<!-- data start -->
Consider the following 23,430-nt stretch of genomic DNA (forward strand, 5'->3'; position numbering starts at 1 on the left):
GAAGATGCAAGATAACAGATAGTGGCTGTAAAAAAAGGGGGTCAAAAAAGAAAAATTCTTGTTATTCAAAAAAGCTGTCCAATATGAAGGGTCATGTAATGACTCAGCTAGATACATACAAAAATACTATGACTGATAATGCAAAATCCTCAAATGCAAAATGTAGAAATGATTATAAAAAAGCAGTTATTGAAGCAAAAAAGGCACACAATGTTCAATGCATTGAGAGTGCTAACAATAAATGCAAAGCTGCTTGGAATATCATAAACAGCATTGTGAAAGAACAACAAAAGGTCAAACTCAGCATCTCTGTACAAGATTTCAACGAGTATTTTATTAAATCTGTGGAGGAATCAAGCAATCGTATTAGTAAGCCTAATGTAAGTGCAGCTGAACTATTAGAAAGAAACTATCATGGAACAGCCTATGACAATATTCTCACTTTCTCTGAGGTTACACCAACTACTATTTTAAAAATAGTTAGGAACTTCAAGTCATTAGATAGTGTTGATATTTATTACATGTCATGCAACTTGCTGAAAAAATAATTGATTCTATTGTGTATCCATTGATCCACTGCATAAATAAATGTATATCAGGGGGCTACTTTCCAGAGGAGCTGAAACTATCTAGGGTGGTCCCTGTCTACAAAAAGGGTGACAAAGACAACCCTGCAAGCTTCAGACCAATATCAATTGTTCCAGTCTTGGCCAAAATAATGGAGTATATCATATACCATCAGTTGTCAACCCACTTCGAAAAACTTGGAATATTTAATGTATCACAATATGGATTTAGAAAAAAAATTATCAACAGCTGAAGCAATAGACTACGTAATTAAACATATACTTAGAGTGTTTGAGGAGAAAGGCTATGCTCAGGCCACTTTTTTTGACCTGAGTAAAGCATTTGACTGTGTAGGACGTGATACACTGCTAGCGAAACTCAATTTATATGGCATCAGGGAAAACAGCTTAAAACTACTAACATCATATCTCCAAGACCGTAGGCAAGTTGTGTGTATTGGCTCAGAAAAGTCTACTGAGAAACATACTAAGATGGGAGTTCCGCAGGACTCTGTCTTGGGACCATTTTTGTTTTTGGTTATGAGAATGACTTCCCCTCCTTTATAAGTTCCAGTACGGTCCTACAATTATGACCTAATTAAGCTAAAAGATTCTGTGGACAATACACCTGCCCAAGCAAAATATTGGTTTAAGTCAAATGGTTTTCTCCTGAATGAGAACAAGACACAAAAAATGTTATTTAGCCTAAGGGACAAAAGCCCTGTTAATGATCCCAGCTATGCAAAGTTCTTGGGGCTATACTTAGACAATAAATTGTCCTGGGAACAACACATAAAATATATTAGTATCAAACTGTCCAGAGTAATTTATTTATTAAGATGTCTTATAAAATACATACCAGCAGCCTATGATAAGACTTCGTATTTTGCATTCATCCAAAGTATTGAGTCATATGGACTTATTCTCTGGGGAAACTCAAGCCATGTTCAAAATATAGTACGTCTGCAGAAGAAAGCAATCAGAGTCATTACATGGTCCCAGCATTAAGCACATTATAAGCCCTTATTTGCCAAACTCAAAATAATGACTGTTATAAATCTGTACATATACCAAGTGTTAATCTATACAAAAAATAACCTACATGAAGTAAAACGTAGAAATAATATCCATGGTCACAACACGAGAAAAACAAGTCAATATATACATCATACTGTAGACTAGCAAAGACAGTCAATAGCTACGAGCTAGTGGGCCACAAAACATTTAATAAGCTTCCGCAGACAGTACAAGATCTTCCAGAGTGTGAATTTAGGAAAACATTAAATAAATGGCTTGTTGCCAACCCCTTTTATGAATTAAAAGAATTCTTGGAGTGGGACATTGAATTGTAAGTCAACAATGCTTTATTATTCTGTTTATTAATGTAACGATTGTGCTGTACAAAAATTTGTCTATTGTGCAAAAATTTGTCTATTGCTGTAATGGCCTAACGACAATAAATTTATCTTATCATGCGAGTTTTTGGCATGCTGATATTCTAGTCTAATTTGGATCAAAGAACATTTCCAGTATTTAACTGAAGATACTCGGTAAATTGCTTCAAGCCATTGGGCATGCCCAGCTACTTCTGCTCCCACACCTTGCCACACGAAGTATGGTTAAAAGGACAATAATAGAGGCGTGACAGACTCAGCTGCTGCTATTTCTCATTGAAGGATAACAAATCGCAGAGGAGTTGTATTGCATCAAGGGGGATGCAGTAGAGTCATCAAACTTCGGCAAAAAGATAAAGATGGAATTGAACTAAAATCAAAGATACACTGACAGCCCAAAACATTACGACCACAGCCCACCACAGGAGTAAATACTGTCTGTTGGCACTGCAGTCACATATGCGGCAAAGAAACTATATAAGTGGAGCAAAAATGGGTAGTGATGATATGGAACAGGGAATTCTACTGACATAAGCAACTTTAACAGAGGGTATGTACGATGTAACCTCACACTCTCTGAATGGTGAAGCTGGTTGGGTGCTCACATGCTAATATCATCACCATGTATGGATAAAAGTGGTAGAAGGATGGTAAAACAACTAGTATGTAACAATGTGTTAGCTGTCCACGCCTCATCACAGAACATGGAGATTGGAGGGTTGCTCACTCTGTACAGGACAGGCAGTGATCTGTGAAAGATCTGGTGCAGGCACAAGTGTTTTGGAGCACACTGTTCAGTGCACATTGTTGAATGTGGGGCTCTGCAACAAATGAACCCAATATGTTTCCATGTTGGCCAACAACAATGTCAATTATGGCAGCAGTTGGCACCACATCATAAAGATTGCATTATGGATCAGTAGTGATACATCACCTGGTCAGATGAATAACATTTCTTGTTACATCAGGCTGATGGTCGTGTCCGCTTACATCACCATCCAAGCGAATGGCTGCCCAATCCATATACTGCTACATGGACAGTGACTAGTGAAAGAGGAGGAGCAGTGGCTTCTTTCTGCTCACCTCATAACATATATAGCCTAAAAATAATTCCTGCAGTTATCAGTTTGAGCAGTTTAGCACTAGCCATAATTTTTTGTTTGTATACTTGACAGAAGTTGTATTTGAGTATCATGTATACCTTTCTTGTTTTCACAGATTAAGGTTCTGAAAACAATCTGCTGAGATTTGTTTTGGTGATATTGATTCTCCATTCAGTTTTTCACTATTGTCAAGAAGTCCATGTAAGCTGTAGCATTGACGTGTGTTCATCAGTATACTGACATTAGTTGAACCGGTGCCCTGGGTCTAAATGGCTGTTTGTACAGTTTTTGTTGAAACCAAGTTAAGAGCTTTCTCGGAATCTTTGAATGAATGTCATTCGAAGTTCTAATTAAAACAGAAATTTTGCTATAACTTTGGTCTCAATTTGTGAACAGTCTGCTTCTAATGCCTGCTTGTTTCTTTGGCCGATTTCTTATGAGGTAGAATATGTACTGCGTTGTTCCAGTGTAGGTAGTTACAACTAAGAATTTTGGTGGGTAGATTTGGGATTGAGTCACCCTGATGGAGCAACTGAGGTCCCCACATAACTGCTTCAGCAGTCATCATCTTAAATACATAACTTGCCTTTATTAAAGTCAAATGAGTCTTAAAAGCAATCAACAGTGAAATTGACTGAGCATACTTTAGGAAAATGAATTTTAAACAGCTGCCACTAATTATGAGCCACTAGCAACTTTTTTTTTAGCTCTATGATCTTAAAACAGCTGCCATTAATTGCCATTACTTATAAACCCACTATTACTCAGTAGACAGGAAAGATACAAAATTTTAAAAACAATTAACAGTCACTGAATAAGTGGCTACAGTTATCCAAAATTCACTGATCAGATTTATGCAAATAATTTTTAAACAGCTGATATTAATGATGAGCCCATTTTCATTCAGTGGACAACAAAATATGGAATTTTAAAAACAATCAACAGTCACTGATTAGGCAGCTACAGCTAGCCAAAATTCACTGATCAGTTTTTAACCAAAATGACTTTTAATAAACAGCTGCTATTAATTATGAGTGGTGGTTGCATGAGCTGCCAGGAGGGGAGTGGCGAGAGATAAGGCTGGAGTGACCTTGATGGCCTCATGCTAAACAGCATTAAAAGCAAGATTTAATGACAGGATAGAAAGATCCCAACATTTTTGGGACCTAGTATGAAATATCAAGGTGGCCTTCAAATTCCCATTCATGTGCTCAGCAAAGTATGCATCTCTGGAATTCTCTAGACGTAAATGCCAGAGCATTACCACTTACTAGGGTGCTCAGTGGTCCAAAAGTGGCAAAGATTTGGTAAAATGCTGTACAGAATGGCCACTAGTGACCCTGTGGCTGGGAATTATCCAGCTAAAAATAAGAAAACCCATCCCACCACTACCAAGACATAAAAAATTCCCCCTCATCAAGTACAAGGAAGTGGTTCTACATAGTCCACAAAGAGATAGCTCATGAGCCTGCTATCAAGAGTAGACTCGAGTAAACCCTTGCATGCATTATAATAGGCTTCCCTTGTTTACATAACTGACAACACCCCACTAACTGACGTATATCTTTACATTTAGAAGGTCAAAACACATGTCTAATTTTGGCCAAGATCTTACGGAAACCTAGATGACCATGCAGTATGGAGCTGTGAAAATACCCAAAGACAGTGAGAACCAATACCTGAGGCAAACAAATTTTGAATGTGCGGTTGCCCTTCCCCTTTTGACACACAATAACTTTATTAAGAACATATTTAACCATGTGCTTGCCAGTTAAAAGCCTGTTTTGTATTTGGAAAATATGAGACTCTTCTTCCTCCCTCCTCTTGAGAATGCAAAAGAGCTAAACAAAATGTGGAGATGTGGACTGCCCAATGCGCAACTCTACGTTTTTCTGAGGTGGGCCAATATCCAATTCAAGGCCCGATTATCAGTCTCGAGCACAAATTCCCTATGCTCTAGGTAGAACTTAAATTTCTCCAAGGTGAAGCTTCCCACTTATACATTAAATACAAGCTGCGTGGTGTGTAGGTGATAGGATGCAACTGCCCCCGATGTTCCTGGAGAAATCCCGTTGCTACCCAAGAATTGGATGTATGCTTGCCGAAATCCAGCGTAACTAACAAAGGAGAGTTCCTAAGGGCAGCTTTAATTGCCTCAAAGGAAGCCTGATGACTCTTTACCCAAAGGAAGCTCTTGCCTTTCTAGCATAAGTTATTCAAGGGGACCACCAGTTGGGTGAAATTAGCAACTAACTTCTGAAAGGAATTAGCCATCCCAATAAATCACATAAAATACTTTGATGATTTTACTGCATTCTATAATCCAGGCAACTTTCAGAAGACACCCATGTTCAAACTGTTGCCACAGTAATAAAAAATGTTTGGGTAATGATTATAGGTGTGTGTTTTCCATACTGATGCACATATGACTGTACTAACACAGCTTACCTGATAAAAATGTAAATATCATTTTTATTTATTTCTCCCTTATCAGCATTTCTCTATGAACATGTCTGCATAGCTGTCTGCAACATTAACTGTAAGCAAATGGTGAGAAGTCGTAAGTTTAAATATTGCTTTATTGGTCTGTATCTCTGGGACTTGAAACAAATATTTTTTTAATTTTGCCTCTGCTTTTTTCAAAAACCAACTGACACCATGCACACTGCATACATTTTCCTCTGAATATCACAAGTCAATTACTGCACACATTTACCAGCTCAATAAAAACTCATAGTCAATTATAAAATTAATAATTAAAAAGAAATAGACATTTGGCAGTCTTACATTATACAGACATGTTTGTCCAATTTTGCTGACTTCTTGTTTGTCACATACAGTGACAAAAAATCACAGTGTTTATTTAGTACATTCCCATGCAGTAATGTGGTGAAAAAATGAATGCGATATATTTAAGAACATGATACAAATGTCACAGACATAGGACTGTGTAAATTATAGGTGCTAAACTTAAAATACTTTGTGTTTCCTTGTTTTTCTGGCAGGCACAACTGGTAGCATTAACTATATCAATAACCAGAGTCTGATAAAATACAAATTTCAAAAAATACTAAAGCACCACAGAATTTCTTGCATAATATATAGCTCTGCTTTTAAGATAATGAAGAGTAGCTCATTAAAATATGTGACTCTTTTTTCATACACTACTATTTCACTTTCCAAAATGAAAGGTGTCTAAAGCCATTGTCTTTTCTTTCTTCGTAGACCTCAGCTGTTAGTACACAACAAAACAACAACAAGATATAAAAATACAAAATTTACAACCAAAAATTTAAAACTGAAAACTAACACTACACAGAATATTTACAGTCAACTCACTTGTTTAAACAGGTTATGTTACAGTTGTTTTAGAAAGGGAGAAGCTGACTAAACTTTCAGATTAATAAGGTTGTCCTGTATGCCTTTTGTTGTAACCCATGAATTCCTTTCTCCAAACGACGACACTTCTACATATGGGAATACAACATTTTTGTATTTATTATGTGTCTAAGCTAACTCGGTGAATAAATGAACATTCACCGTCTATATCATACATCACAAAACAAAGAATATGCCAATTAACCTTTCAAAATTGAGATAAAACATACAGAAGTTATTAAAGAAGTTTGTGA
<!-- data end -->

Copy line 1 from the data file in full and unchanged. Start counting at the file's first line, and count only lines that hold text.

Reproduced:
Consider the following 23,430-nt stretch of genomic DNA (forward strand, 5'->3'; position numbering starts at 1 on the left):